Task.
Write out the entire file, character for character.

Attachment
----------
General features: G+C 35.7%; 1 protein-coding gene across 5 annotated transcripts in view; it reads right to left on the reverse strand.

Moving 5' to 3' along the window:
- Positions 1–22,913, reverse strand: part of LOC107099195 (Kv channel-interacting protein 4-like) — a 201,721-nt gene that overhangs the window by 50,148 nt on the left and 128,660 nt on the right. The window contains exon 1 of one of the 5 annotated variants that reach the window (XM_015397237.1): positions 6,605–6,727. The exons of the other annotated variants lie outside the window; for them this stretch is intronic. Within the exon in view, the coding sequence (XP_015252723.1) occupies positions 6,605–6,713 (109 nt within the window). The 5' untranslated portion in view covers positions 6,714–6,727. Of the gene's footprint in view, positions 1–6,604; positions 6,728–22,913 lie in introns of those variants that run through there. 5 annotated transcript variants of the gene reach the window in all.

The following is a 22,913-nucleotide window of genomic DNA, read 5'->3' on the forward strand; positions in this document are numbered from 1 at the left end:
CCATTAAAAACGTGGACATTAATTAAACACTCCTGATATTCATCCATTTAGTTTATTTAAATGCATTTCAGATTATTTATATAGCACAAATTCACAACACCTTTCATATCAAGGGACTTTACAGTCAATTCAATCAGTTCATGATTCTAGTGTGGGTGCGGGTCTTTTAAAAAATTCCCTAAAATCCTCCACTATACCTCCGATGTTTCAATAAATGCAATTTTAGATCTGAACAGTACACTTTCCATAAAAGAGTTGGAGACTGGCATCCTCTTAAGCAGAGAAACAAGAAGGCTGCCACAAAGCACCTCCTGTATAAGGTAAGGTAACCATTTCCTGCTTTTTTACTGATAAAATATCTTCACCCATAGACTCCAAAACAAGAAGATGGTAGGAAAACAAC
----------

General features: G+C 35.7%; 1 protein-coding gene across 5 annotated transcripts in view; it reads right to left on the reverse strand.

Moving 5' to 3' along the window:
- Positions 1–22,913, reverse strand: part of LOC107099195 (Kv channel-interacting protein 4-like) — a 201,721-nt gene that overhangs the window by 50,148 nt on the left and 128,660 nt on the right. The window contains exon 1 of one of the 5 annotated variants that reach the window (XM_015397237.1): positions 6,605–6,727. The exons of the other annotated variants lie outside the window; for them this stretch is intronic. Within the exon in view, the coding sequence (XP_015252723.1) occupies positions 6,605–6,713 (109 nt within the window). The 5' untranslated portion in view covers positions 6,714–6,727. Of the gene's footprint in view, positions 1–6,604; positions 6,728–22,913 lie in introns of those variants that run through there. 5 annotated transcript variants of the gene reach the window in all.

The following is a 22,913-nucleotide window of genomic DNA, read 5'->3' on the forward strand; positions in this document are numbered from 1 at the left end:
CCATTAAAAACGTGGACATTAATTAAACACTCCTGATATTCATCCATTTAGTTTATTTAAATGCATTTCAGATTATTTATATAGCACAAATTCACAACACCTTTCATATCAAGGGACTTTACAGTCAATTCAATCAGTTCATGATTCTAGTGTGGGTGCGGGTCTTTTAAAAAATTCCCTAAAATCCTCCACTATACCTCCGATGTTTCAATAAATGCAATTTTAGATCTGAACAGTACACTTTCCATAAAAGAGTTGGAGACTGGCATCCTCTTAAGCAGAGAAACAAGAAGGCTGCCACAAAGCACCTCCTGTATAAGGTAAGGTAACCATTTCCTGCTTTTTTACTGATAAAATATCTTCACCCATAGACTCCAAAACAAGAAGATGGTAGGAAAACAAC